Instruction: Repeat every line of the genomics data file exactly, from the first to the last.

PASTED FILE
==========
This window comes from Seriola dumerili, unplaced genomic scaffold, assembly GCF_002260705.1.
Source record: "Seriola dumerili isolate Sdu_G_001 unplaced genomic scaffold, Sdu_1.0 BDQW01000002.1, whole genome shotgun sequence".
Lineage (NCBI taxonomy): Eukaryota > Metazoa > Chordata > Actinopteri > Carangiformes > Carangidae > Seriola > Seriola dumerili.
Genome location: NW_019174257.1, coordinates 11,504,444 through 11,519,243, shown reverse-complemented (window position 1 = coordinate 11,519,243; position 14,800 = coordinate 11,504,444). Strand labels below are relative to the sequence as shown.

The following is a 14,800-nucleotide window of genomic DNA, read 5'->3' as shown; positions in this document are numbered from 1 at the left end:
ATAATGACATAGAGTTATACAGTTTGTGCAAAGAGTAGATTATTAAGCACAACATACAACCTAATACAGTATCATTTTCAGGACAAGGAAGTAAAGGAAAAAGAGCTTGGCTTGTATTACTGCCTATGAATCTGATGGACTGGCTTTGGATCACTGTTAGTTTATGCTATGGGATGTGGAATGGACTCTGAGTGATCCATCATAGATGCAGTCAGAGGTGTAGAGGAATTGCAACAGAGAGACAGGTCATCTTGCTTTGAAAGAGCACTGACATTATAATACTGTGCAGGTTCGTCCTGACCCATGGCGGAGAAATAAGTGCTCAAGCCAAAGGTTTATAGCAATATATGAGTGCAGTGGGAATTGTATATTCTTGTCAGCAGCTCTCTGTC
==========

This window comes from Seriola dumerili, unplaced genomic scaffold, assembly GCF_002260705.1.
Source record: "Seriola dumerili isolate Sdu_G_001 unplaced genomic scaffold, Sdu_1.0 BDQW01000002.1, whole genome shotgun sequence".
Lineage (NCBI taxonomy): Eukaryota > Metazoa > Chordata > Actinopteri > Carangiformes > Carangidae > Seriola > Seriola dumerili.
Genome location: NW_019174257.1, coordinates 11,504,444 through 11,519,243, shown reverse-complemented (window position 1 = coordinate 11,519,243; position 14,800 = coordinate 11,504,444). Strand labels below are relative to the sequence as shown.

The following is a 14,800-nucleotide window of genomic DNA, read 5'->3' as shown; positions in this document are numbered from 1 at the left end:
ATAATGACATAGAGTTATACAGTTTGTGCAAAGAGTAGATTATTAAGCACAACATACAACCTAATACAGTATCATTTTCAGGACAAGGAAGTAAAGGAAAAAGAGCTTGGCTTGTATTACTGCCTATGAATCTGATGGACTGGCTTTGGATCACTGTTAGTTTATGCTATGGGATGTGGAATGGACTCTGAGTGATCCATCATAGATGCAGTCAGAGGTGTAGAGGAATTGCAACAGAGAGACAGGTCATCTTGCTTTGAAAGAGCACTGACATTATAATACTGTGCAGGTTCGTCCTGACCCATGGCGGAGAAATAAGTGCTCAAGCCAAAGGTTTATAGCAATATATGAGTGCAGTGGGAATTGTATATTCTTGTCAGCAGCTCTCTGTC